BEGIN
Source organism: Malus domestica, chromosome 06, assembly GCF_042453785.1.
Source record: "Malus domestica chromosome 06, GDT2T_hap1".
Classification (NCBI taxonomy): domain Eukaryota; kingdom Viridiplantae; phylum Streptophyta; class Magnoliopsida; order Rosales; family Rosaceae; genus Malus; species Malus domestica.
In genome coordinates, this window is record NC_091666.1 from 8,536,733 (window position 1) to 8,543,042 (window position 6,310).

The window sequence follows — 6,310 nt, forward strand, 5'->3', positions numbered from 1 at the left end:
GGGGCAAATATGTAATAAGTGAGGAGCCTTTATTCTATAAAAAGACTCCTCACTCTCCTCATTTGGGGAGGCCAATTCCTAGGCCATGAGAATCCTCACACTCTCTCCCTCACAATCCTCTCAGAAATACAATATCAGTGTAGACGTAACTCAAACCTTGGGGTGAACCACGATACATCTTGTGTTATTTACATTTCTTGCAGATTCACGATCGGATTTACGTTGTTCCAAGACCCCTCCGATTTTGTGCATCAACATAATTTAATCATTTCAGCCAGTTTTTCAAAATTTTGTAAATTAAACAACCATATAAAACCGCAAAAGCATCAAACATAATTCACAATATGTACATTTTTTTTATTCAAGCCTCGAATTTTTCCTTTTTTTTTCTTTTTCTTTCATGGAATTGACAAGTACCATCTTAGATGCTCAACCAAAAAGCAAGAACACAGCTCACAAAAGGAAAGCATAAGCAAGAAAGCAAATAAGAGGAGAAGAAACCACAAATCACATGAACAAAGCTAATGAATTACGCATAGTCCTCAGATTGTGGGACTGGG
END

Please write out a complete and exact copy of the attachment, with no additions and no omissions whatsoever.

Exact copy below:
Source organism: Malus domestica, chromosome 06, assembly GCF_042453785.1.
Source record: "Malus domestica chromosome 06, GDT2T_hap1".
Classification (NCBI taxonomy): domain Eukaryota; kingdom Viridiplantae; phylum Streptophyta; class Magnoliopsida; order Rosales; family Rosaceae; genus Malus; species Malus domestica.
In genome coordinates, this window is record NC_091666.1 from 8,536,733 (window position 1) to 8,543,042 (window position 6,310).

The window sequence follows — 6,310 nt, forward strand, 5'->3', positions numbered from 1 at the left end:
GGGGCAAATATGTAATAAGTGAGGAGCCTTTATTCTATAAAAAGACTCCTCACTCTCCTCATTTGGGGAGGCCAATTCCTAGGCCATGAGAATCCTCACACTCTCTCCCTCACAATCCTCTCAGAAATACAATATCAGTGTAGACGTAACTCAAACCTTGGGGTGAACCACGATACATCTTGTGTTATTTACATTTCTTGCAGATTCACGATCGGATTTACGTTGTTCCAAGACCCCTCCGATTTTGTGCATCAACATAATTTAATCATTTCAGCCAGTTTTTCAAAATTTTGTAAATTAAACAACCATATAAAACCGCAAAAGCATCAAACATAATTCACAATATGTACATTTTTTTTATTCAAGCCTCGAATTTTTCCTTTTTTTTTCTTTTTCTTTCATGGAATTGACAAGTACCATCTTAGATGCTCAACCAAAAAGCAAGAACACAGCTCACAAAAGGAAAGCATAAGCAAGAAAGCAAATAAGAGGAGAAGAAACCACAAATCACATGAACAAAGCTAATGAATTACGCATAGTCCTCAGATTGTGGGACTGGG